- Active Dynamic Analysis and Vibration Control of Gossamer Structures Using Smart MaterialsRuggiero, Eric John (Virginia Tech, 2002-05-07)Increasing costs for space shuttle missions translate to smaller, lighter, and more flexible satellites that maintain or improve current dynamic requirements. This is especially true for optical systems and surfaces. Lightweight, inflatable structures, otherwise known as gossamer structures, are smaller, lighter, and more flexible than current satellite technology. Unfortunately, little research has been performed investigating cost effective and feasible methods of dynamic analysis and control of these structures due to their inherent, non-linear dynamic properties. Gossamer spacecraft have the potential of introducing lenses and membrane arrays in orbit on the order of 25 m in diameter. With such huge structures in space, imaging resolution and communication transmissibility will correspondingly increase in orders of magnitude. A daunting problem facing gossamer spacecraft is their highly flexible nature. Previous attempts at ground testing have produced only localized deformation of the structure's skin rather than excitation of the global (entire structure's) modes. Unfortunately, the global modes are necessary for model parameter verification. The motivation of this research is to find an effective and repeatable methodology for obtaining the dynamic response characteristics of a flexible, inflatable structure. By obtaining the dynamic response characteristics, a suitable control technique may be developed to effectively control the structure's vibration. Smart materials can be used for both active dynamic analysis as well as active control. In particular, piezoelectric materials, which demonstrate electro-mechanical coupling, are able to sense vibration and consequently can be integrated into a control scheme to reduce such vibration. Using smart materials to develop a vibration analysis and control algorithm for a gossamer space structure will fulfill the current requirements of space satellite systems. Smart materials will help spawn the next generation of space satellite technology.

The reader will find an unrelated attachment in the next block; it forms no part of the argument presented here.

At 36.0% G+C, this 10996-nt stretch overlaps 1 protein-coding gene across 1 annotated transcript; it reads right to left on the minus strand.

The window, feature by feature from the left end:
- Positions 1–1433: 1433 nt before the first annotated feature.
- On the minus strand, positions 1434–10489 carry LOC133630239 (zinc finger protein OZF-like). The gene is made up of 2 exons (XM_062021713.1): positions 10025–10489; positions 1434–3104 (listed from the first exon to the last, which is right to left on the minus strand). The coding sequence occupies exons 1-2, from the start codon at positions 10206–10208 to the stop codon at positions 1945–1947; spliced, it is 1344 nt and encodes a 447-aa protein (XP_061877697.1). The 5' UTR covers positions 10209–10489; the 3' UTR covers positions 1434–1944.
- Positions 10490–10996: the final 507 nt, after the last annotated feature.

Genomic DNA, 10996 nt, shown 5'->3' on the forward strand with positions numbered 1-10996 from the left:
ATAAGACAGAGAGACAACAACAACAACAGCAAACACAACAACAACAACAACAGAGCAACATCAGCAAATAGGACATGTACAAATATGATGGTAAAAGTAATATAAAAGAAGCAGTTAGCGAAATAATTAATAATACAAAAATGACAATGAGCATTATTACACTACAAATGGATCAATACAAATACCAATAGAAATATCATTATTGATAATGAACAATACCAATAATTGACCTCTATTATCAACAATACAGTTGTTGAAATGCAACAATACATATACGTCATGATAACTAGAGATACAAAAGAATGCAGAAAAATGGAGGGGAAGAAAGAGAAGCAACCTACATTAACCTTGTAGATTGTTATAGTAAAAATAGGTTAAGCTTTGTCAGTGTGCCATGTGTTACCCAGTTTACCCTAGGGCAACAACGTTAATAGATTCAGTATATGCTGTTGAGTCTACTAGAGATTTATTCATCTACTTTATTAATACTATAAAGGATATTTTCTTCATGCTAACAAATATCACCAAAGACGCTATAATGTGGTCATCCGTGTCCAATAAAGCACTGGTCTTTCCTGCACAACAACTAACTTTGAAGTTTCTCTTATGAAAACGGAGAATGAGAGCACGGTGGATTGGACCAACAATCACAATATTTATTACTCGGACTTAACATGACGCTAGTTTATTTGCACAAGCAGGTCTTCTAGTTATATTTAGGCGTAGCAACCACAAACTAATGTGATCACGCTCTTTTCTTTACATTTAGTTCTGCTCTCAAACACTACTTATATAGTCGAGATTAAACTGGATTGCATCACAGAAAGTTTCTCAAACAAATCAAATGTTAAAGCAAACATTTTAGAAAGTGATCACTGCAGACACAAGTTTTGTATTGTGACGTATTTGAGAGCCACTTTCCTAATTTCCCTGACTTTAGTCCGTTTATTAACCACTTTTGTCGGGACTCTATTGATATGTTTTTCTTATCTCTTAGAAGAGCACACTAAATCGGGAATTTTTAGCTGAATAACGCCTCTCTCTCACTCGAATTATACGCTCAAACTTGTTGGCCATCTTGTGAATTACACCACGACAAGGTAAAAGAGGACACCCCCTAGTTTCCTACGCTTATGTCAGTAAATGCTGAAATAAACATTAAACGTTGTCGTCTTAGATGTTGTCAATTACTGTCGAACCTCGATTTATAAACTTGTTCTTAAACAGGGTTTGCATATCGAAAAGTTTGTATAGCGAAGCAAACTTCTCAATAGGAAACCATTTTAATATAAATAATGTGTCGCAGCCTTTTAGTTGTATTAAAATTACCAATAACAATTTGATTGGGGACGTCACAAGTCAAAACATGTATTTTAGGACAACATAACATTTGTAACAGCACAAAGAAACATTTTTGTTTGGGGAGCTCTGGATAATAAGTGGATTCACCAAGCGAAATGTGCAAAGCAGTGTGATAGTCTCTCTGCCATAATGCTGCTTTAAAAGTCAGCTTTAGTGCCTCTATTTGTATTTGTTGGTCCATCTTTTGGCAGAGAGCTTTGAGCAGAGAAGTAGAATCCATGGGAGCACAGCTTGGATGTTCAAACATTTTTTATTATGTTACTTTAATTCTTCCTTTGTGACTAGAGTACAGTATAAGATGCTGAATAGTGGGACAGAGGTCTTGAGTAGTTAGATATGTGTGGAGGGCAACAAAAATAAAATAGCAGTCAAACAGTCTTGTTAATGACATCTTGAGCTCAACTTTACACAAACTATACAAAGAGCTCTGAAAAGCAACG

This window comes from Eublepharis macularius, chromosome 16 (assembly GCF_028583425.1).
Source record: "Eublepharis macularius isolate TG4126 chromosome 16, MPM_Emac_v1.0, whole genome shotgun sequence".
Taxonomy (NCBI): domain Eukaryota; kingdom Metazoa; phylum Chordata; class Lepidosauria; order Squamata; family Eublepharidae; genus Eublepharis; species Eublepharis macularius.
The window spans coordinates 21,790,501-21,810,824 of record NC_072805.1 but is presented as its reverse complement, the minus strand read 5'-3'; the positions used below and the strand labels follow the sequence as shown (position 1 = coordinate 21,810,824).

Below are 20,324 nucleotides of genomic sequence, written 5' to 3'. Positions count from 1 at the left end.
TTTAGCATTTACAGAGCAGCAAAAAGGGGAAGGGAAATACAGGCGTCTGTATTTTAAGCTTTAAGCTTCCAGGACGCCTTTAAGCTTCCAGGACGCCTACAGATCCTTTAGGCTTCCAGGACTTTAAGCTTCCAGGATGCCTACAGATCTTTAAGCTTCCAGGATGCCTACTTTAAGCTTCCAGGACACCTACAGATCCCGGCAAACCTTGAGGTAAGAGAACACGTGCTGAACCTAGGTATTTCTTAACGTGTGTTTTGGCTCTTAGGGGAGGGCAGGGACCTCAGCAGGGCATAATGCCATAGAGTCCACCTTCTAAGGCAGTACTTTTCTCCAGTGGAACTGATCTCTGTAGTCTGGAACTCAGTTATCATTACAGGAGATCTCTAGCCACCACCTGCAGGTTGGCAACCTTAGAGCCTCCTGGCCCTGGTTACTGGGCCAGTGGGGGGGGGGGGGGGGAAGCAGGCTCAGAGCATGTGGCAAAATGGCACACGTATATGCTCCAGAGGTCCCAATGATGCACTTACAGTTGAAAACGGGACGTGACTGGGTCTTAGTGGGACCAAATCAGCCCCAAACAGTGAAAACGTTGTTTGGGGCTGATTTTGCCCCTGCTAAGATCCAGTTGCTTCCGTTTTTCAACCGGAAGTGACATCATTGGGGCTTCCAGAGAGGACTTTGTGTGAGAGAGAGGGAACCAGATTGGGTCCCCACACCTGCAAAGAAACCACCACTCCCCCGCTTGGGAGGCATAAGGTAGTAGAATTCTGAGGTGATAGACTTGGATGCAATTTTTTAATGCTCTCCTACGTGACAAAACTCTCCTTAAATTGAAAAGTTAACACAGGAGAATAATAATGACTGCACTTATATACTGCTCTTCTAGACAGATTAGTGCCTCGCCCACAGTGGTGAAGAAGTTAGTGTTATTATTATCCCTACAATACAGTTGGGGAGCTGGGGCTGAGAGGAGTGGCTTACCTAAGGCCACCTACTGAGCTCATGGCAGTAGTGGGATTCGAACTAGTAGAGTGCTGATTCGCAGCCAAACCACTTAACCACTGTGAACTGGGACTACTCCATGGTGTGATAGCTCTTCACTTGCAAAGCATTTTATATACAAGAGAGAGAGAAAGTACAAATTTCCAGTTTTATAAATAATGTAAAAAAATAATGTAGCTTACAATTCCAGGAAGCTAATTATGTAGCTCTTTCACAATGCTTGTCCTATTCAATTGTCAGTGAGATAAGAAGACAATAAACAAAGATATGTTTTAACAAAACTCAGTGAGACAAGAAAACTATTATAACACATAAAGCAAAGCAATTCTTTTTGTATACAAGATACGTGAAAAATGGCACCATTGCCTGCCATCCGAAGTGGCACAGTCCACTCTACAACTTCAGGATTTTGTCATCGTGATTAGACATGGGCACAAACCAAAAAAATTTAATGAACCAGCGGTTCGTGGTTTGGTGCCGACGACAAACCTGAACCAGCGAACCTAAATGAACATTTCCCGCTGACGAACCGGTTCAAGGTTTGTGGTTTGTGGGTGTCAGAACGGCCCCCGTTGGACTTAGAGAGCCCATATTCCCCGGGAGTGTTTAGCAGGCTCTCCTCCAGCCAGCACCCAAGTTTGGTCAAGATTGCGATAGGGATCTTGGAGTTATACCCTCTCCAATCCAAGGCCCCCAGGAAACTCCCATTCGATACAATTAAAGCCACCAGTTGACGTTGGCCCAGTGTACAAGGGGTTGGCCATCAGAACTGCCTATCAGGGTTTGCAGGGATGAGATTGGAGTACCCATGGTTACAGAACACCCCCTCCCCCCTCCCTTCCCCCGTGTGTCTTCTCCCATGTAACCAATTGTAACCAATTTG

- Evaluating System Performance in a Complex and Dynamic EnvironmentVaneman, Warren Kenneth (Virginia Tech, 2002-12-04)Realistically, organizational and/or system efficiency performance is dynamic, non-linear, and a function of multiple interactions in production. However, in the efficiency literature, system performance is frequently evaluated considering linear combinations of the input/output variables, without explicitly taking into account the interactions and feedback mechanisms that explain the causes of efficiency behavior, the dynamic nature of production, and non-linear combinations of the input/output variables. Consequently, policy decisions based on these results may be sub-optimized because the non-linear relationships among variables, causal relationships, and feedback mechanisms are ignored. This research takes the initial steps of evaluating system efficiency performance in a dynamic environment, by relating the factors that effect system efficiency performance to the policies that govern it. First, this research extends the concepts of the static production axioms into a dynamic realm, where inputs are not instantaneously converted into outputs. The relationships of these new dynamic production axioms to the basic behaviors associated with system dynamics structures are explored. Second, this research introduces a methodological approach that combines system dynamics modeling with the measurement of productive efficiency. System dynamics is a modeling paradigm that evaluates system policies by exploring the causal relationships of the important elements within the system. This paradigm is coupled with the fundamental assumptions of production theory in order to evaluate the productive efficiency of a production system operating within a dynamic and non-linear environment. As a result, a subsystem within the system dynamics model is introduced that computes efficiency scores based on the fundamental notions of productive efficiency. The framework's ability to combine prescriptive and descriptive modeling characteristics, as well as dynamic and combinatorial complexity, can potentially have a greater impact on policy decisions and how they affect system efficiency performance. Finally, the utility of these concepts is demonstrated in an implementation case study. This methodology generates a prescriptive dynamical production frontier which defines the optimal production resources required to satisfy system requirements. Additionally, the dynamical production frontier allows for analysis for comparisons between options during a transient period, insight into possible unintended consequences, and the ability to forecast optimal times for introducing system or process improvements.